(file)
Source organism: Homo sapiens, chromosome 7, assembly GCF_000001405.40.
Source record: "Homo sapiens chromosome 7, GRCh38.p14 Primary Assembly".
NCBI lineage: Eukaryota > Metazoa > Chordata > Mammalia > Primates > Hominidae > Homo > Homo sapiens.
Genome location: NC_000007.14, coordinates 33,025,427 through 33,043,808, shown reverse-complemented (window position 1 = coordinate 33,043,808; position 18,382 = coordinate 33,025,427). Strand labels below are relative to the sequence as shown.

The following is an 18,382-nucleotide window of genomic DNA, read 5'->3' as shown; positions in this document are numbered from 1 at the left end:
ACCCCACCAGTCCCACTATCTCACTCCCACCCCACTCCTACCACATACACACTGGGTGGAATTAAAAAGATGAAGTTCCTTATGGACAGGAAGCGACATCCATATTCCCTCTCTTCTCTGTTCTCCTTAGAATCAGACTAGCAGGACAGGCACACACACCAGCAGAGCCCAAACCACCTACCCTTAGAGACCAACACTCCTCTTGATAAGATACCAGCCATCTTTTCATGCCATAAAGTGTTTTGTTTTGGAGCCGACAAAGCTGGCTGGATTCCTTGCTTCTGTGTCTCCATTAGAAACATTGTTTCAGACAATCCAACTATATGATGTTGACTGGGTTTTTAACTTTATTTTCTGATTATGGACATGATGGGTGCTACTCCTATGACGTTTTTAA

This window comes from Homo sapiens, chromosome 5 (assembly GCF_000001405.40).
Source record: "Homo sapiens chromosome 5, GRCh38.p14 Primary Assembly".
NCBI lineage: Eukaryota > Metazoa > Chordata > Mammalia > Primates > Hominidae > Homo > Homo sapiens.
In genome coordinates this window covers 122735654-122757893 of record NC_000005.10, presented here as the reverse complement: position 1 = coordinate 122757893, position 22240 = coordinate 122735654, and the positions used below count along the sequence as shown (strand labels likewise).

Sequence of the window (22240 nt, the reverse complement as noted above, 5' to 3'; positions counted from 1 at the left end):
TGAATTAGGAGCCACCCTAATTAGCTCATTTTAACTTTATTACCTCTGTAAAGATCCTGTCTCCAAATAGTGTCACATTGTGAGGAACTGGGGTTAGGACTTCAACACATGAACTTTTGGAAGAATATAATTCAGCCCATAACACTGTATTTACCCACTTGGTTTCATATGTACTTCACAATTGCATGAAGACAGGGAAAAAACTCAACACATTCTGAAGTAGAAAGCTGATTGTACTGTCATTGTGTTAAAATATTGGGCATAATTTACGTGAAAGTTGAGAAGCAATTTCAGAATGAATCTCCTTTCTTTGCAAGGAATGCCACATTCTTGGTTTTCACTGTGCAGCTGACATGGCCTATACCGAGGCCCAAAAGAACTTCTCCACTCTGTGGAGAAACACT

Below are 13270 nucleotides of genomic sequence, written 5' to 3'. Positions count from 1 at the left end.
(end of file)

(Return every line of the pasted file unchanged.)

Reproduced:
Source organism: Homo sapiens, chromosome 7, assembly GCF_000001405.40.
Source record: "Homo sapiens chromosome 7, GRCh38.p14 Primary Assembly".
NCBI lineage: Eukaryota > Metazoa > Chordata > Mammalia > Primates > Hominidae > Homo > Homo sapiens.
Genome location: NC_000007.14, coordinates 33,025,427 through 33,043,808, shown reverse-complemented (window position 1 = coordinate 33,043,808; position 18,382 = coordinate 33,025,427). Strand labels below are relative to the sequence as shown.

The following is an 18,382-nucleotide window of genomic DNA, read 5'->3' as shown; positions in this document are numbered from 1 at the left end:
ACCCCACCAGTCCCACTATCTCACTCCCACCCCACTCCTACCACATACACACTGGGTGGAATTAAAAAGATGAAGTTCCTTATGGACAGGAAGCGACATCCATATTCCCTCTCTTCTCTGTTCTCCTTAGAATCAGACTAGCAGGACAGGCACACACACCAGCAGAGCCCAAACCACCTACCCTTAGAGACCAACACTCCTCTTGATAAGATACCAGCCATCTTTTCATGCCATAAAGTGTTTTGTTTTGGAGCCGACAAAGCTGGCTGGATTCCTTGCTTCTGTGTCTCCATTAGAAACATTGTTTCAGACAATCCAACTATATGATGTTGACTGGGTTTTTAACTTTATTTTCTGATTATGGACATGATGGGTGCTACTCCTATGACGTTTTTAA

This window comes from Homo sapiens, chromosome 5 (assembly GCF_000001405.40).
Source record: "Homo sapiens chromosome 5, GRCh38.p14 Primary Assembly".
NCBI lineage: Eukaryota > Metazoa > Chordata > Mammalia > Primates > Hominidae > Homo > Homo sapiens.
In genome coordinates this window covers 122735654-122757893 of record NC_000005.10, presented here as the reverse complement: position 1 = coordinate 122757893, position 22240 = coordinate 122735654, and the positions used below count along the sequence as shown (strand labels likewise).

Sequence of the window (22240 nt, the reverse complement as noted above, 5' to 3'; positions counted from 1 at the left end):
TGAATTAGGAGCCACCCTAATTAGCTCATTTTAACTTTATTACCTCTGTAAAGATCCTGTCTCCAAATAGTGTCACATTGTGAGGAACTGGGGTTAGGACTTCAACACATGAACTTTTGGAAGAATATAATTCAGCCCATAACACTGTATTTACCCACTTGGTTTCATATGTACTTCACAATTGCATGAAGACAGGGAAAAAACTCAACACATTCTGAAGTAGAAAGCTGATTGTACTGTCATTGTGTTAAAATATTGGGCATAATTTACGTGAAAGTTGAGAAGCAATTTCAGAATGAATCTCCTTTCTTTGCAAGGAATGCCACATTCTTGGTTTTCACTGTGCAGCTGACATGGCCTATACCGAGGCCCAAAAGAACTTCTCCACTCTGTGGAGAAACACT

Below are 13270 nucleotides of genomic sequence, written 5' to 3'. Positions count from 1 at the left end.